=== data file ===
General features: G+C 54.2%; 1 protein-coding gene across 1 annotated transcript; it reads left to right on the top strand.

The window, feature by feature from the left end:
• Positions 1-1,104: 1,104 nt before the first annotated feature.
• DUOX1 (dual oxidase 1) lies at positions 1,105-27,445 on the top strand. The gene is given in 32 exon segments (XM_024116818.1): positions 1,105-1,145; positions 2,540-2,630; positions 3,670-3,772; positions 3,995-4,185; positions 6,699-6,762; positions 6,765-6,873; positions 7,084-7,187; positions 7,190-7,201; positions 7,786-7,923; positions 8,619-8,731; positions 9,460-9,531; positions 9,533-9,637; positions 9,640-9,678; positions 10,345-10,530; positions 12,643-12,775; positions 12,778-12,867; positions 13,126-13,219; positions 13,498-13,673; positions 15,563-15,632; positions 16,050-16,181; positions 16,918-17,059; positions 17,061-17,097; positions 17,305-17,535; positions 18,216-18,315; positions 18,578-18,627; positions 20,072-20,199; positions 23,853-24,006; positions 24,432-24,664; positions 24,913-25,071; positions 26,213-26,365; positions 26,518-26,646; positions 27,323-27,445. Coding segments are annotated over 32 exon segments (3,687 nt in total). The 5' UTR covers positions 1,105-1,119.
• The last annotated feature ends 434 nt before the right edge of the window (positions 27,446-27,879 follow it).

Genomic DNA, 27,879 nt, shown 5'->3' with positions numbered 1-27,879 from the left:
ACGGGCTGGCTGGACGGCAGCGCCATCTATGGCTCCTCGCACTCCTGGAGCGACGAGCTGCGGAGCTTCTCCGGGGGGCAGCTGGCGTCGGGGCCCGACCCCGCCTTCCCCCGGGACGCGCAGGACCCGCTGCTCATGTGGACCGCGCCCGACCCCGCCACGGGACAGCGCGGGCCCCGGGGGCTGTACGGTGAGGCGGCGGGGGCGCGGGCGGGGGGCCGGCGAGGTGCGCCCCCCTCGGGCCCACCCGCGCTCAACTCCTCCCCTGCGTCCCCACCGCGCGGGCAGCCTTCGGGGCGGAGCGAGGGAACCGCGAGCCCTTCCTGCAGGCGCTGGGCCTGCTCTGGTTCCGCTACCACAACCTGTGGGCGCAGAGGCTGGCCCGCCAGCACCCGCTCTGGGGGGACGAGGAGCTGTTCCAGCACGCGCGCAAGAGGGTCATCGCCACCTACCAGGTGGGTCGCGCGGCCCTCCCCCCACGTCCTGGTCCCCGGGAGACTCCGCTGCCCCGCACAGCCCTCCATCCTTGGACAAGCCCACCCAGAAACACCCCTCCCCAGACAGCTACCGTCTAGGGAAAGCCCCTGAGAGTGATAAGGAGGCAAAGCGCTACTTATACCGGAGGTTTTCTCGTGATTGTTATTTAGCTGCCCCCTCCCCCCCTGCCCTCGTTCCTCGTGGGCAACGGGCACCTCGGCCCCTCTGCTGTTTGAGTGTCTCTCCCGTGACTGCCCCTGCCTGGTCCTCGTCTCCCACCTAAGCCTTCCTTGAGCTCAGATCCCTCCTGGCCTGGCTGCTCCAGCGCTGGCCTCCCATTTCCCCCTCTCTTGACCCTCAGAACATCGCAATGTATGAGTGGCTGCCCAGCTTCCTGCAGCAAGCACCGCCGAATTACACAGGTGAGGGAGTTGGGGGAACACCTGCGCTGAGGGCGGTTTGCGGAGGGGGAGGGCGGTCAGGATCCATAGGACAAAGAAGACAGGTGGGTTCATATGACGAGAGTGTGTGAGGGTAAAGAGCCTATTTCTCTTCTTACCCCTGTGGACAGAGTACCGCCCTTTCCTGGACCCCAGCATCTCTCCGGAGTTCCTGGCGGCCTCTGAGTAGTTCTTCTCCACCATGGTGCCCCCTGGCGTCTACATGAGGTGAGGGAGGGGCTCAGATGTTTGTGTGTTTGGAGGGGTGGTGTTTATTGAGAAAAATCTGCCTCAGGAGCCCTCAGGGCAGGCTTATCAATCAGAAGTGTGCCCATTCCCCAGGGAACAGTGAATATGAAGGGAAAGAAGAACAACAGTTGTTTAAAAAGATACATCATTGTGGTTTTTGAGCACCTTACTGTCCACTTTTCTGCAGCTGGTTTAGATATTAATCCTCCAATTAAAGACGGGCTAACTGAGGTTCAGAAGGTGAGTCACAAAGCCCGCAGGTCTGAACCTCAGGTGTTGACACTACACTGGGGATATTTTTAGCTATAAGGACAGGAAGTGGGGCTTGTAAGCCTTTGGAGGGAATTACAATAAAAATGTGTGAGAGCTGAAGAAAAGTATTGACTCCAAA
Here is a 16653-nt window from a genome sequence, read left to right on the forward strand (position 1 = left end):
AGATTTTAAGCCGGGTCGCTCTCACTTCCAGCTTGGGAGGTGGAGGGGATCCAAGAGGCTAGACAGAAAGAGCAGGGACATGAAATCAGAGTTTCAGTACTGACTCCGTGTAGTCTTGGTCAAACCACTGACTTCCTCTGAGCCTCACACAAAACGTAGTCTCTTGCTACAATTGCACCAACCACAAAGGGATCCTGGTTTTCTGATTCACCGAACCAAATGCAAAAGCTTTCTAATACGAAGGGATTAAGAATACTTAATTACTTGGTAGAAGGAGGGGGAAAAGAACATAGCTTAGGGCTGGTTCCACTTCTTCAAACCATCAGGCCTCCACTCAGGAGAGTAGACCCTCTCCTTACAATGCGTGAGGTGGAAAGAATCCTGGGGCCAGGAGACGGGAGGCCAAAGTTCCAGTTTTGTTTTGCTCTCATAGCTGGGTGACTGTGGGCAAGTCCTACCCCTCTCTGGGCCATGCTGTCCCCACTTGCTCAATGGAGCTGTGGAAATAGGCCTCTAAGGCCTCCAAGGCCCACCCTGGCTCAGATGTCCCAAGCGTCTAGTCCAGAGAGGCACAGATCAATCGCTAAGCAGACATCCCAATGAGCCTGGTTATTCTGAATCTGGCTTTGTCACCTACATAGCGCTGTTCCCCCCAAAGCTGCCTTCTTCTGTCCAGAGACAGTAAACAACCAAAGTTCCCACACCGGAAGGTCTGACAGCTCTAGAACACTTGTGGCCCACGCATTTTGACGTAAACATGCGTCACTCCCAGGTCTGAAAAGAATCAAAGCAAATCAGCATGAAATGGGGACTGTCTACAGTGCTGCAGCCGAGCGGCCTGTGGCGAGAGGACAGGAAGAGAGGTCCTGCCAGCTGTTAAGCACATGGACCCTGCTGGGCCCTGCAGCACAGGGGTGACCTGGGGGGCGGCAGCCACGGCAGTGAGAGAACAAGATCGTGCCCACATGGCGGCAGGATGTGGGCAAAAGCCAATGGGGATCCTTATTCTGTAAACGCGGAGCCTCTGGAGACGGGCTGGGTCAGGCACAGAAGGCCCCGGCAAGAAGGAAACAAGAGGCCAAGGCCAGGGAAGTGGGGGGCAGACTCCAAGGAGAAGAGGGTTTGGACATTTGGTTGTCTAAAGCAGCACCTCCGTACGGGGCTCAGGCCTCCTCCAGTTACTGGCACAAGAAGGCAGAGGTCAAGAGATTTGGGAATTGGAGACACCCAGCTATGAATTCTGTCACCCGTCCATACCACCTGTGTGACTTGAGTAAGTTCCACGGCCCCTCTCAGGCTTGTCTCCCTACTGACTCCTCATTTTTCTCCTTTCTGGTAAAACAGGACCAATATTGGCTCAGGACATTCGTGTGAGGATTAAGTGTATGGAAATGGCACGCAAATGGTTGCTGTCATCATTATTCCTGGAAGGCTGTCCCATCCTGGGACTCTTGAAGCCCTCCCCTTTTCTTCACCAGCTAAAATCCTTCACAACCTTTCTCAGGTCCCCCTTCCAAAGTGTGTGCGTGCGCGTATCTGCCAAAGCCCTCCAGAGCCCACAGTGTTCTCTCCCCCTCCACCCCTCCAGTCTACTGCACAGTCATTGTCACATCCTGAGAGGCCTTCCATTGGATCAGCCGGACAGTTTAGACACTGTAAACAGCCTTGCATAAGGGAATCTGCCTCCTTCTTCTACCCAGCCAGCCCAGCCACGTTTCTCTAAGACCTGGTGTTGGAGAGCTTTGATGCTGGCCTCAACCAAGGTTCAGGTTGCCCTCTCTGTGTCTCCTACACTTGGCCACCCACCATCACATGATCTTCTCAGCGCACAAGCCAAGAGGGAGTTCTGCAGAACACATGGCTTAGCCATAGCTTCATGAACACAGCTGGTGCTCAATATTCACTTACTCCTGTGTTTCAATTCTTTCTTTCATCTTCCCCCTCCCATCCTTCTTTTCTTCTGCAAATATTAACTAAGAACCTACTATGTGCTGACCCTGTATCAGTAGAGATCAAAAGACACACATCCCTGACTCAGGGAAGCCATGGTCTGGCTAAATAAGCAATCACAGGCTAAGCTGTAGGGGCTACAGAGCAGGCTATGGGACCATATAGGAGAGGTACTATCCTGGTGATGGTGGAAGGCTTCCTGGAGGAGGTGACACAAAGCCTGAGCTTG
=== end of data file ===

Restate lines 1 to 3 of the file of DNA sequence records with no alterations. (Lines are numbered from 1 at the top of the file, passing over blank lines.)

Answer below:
General features: G+C 54.2%; 1 protein-coding gene across 1 annotated transcript; it reads left to right on the top strand.

The window, feature by feature from the left end:
• Positions 1-1,104: 1,104 nt before the first annotated feature.